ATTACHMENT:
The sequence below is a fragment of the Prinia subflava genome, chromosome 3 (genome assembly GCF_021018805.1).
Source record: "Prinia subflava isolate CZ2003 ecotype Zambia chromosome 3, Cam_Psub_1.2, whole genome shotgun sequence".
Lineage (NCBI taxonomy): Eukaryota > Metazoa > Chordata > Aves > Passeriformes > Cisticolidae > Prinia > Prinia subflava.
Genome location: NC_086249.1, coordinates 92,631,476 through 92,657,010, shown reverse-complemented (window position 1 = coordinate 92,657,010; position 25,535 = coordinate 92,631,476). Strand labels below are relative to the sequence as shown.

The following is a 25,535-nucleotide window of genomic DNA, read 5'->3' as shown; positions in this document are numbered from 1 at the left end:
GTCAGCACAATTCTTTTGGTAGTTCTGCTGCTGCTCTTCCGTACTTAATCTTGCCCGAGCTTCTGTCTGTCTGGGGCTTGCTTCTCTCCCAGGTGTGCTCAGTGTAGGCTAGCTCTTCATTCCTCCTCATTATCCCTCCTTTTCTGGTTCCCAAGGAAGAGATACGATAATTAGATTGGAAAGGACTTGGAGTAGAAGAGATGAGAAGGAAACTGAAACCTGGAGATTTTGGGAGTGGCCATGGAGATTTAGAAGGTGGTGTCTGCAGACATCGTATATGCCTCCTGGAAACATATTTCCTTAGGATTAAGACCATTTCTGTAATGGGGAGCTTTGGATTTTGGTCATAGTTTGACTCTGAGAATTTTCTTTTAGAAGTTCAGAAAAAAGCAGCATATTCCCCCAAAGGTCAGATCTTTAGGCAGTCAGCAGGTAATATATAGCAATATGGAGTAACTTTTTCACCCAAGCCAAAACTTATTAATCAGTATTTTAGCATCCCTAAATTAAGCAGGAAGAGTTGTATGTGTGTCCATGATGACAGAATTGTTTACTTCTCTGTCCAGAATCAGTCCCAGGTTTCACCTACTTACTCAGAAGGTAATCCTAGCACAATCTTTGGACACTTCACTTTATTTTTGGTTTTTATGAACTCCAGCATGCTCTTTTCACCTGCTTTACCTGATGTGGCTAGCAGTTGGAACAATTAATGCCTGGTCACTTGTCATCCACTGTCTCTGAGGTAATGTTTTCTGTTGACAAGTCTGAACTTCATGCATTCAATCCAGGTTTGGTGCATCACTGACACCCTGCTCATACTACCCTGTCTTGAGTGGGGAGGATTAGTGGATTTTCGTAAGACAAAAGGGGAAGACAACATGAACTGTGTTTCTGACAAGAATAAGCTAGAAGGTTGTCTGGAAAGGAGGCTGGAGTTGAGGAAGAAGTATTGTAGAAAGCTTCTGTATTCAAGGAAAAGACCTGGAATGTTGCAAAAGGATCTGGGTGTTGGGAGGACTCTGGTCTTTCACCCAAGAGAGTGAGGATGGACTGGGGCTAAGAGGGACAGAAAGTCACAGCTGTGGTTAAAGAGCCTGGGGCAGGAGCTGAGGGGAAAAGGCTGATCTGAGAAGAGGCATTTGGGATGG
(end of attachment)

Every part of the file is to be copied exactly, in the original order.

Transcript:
The sequence below is a fragment of the Prinia subflava genome, chromosome 3 (genome assembly GCF_021018805.1).
Source record: "Prinia subflava isolate CZ2003 ecotype Zambia chromosome 3, Cam_Psub_1.2, whole genome shotgun sequence".
Lineage (NCBI taxonomy): Eukaryota > Metazoa > Chordata > Aves > Passeriformes > Cisticolidae > Prinia > Prinia subflava.
Genome location: NC_086249.1, coordinates 92,631,476 through 92,657,010, shown reverse-complemented (window position 1 = coordinate 92,657,010; position 25,535 = coordinate 92,631,476). Strand labels below are relative to the sequence as shown.

The following is a 25,535-nucleotide window of genomic DNA, read 5'->3' as shown; positions in this document are numbered from 1 at the left end:
GTCAGCACAATTCTTTTGGTAGTTCTGCTGCTGCTCTTCCGTACTTAATCTTGCCCGAGCTTCTGTCTGTCTGGGGCTTGCTTCTCTCCCAGGTGTGCTCAGTGTAGGCTAGCTCTTCATTCCTCCTCATTATCCCTCCTTTTCTGGTTCCCAAGGAAGAGATACGATAATTAGATTGGAAAGGACTTGGAGTAGAAGAGATGAGAAGGAAACTGAAACCTGGAGATTTTGGGAGTGGCCATGGAGATTTAGAAGGTGGTGTCTGCAGACATCGTATATGCCTCCTGGAAACATATTTCCTTAGGATTAAGACCATTTCTGTAATGGGGAGCTTTGGATTTTGGTCATAGTTTGACTCTGAGAATTTTCTTTTAGAAGTTCAGAAAAAAGCAGCATATTCCCCCAAAGGTCAGATCTTTAGGCAGTCAGCAGGTAATATATAGCAATATGGAGTAACTTTTTCACCCAAGCCAAAACTTATTAATCAGTATTTTAGCATCCCTAAATTAAGCAGGAAGAGTTGTATGTGTGTCCATGATGACAGAATTGTTTACTTCTCTGTCCAGAATCAGTCCCAGGTTTCACCTACTTACTCAGAAGGTAATCCTAGCACAATCTTTGGACACTTCACTTTATTTTTGGTTTTTATGAACTCCAGCATGCTCTTTTCACCTGCTTTACCTGATGTGGCTAGCAGTTGGAACAATTAATGCCTGGTCACTTGTCATCCACTGTCTCTGAGGTAATGTTTTCTGTTGACAAGTCTGAACTTCATGCATTCAATCCAGGTTTGGTGCATCACTGACACCCTGCTCATACTACCCTGTCTTGAGTGGGGAGGATTAGTGGATTTTCGTAAGACAAAAGGGGAAGACAACATGAACTGTGTTTCTGACAAGAATAAGCTAGAAGGTTGTCTGGAAAGGAGGCTGGAGTTGAGGAAGAAGTATTGTAGAAAGCTTCTGTATTCAAGGAAAAGACCTGGAATGTTGCAAAAGGATCTGGGTGTTGGGAGGACTCTGGTCTTTCACCCAAGAGAGTGAGGATGGACTGGGGCTAAGAGGGACAGAAAGTCACAGCTGTGGTTAAAGAGCCTGGGGCAGGAGCTGAGGGGAAAAGGCTGATCTGAGAAGAGGCATTTGGGATGG